Government Grants

What does it really take to win a government grant?

March 13, 2019 | Laurence A. Pagnoni

Many readers ask, “What does it really take to win a Government Grant?”

To answer this key question I turned to a dear colleague, Perry Kaplan, a key LAPA team member, whose track-record at winning the most competitive federal grants is stellar.

At a time when the number, size and length of federal direct service grants all seem to shrink before our eyes, Perry wrote two successful SAMHSA grants: one for a Connecticut-based client that was awarded $524,670 per year for three years; and one in New York for $347,276 for each of three years. Perry also serves as a reviewer for SAMSHA grants.

Long story short, he’s a reliable source for how to write a winning grant.

We talked at length and Perry shared these six tips.

 

What Does It Take to Win A Government Grant?

There are more providers chasing fewer federal grant dollars for direct services. Cuts to service dollars at the state and local level have made competition for federal grants even more fierce. Providers that used to manage with government contracts are now forced to compete for grants in order to maintain key services.

Winning a government grant nowadays requires providers to carefully align the main pieces of their grant proposals:

 

First, the proposed program must match the funder’s priorities. More than ever, getting funded requires that you propose projects that address all the funder’s priorities/goals for each RFP. “Shoe-horning” your project into an RFP with which it does not align well virtually guarantees you will not be funded.

 

Second, the proposal should be written with a keen-eye for how it will score. A few points can make the difference between securing an award and coming up empty. Just 10 years ago, a score of 80-82 (out of 100) was enough for funding. Due to increased competition, it is rare that a proposal gets funded if it scores below a 92 or 93. Never leave points on the table.

 

Third, the most fundable proposals balance evidence-based practices (EBP) and innovation. Incorporating EBPs in your proposal shows that you are paying attention to and using what works. But don’t throw EBPs in indiscriminately. Proposals with inadequately justified EBPs will be scored down. Fundable proposals now serve as “proof of concept,” which requires something different or original. When you read your proposal, if there is nothing about it that makes it more effective, more efficient, or more appropriate than the status quo—or if it is a collection of barely related EBPs—reconsider your approach.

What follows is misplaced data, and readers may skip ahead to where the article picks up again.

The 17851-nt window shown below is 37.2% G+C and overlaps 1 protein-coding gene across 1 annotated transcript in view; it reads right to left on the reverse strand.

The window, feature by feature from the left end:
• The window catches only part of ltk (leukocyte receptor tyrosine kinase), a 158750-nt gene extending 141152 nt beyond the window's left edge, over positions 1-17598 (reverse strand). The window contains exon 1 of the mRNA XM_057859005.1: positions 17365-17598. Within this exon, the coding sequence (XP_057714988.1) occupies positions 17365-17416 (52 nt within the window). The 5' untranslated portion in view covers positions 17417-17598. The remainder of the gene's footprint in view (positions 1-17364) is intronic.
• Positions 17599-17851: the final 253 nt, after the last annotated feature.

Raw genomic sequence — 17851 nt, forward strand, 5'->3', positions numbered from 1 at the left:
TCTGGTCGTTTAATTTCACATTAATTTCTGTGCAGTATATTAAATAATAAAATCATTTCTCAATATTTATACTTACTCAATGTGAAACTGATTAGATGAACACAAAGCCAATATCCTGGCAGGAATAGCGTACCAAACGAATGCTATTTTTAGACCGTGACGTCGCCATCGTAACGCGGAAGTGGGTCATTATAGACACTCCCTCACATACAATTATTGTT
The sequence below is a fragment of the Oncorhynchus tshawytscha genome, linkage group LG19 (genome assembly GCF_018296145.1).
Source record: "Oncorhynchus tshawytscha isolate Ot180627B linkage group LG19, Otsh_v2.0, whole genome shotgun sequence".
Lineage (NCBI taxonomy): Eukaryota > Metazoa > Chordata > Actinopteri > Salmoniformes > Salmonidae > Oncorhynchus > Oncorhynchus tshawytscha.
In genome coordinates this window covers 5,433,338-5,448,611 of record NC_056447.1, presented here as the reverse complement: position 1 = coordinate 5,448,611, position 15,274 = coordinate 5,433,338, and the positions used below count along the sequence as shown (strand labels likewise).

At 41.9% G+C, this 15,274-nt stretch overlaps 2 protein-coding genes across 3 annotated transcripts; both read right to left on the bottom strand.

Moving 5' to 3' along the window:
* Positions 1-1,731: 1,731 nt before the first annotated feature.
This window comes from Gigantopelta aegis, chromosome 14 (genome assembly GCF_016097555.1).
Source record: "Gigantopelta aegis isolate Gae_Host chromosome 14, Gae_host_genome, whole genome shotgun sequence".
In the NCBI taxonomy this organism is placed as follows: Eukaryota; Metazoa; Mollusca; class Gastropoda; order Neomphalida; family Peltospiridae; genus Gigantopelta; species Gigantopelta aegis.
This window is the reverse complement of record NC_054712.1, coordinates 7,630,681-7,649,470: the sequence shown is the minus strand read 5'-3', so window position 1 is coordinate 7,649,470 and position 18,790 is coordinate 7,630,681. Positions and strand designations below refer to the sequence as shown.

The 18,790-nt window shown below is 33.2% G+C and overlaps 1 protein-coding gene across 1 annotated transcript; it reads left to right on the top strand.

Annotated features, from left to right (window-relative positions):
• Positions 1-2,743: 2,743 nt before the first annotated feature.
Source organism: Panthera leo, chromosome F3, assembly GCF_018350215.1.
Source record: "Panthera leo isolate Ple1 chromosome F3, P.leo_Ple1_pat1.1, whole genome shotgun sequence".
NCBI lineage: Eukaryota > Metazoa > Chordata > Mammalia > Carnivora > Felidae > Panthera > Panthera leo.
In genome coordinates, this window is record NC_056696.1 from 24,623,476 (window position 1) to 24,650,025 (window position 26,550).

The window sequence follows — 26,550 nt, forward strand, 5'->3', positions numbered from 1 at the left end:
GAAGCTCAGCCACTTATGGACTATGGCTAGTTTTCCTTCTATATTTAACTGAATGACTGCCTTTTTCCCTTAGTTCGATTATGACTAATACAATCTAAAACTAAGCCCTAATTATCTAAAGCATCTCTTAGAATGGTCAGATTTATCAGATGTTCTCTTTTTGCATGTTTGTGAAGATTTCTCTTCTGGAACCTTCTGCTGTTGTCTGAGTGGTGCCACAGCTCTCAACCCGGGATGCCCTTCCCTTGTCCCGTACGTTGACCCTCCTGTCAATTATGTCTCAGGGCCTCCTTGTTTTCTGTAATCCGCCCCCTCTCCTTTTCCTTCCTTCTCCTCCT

Fourth, federal funders typically favor partnerships to avoid service duplication. You can include a long list of linkages to show you understand the meaning of a continuum of care. Save your Memoranda of Understanding (MOU) for the partnerships that drive your proposal, demonstrate alignment with the funder’s goals/ objectives and clearly state how you will work together. Strive to include partnerships in which the partners have worked together for at least two years.

 

Fifth, write your proposal in the language of the funder. If your agency provides clinical mental health services and you are responding to an RFP for integrated health/behavioral health services, your use of language should demonstrate your understanding of the issues involved in primary care and SUD treatment.

 

Sixth, simplify the evaluation section to respond only to the funder’s requirements. Some evaluators want to show-off—to demonstrate their mastery of statistics or complicated evaluation instruments by devising an evaluation section that requires a Ph.D. in statistics to understand. Keep it simple and attend to the funder’s requirements.

 

From my own view, producing a grant that actually wins the award is an art-form and experienced grant writers who know these nuances are rare and valuable. Many nonprofits choose a grant writer based on whomever submits the lowest bid but looking at the grant writer’s success rate will yield better results. For example, if you paid $5,000 for your proposal but did not win an award, and a competitor paid $10,000 and did secure the award, who made the better choice? Experience is important, but success even more so. Choose grant writers that produce more funded applications and ask for a list of those awards from them before hiring. You can see LAPA’s Report Card showing our client’s return on investment by clicking here.

Also, in-house staff often lack the time to enter the funder’s world sufficiently. They can’t compete with a grant writer who studies the funder every day, attends their webinars, and in many cases has even been trained by the funder as a reviewer!

 

As always, I welcome your input on our blog. What do you think is needed to actually win the award?

Laurence A. Pagnoni

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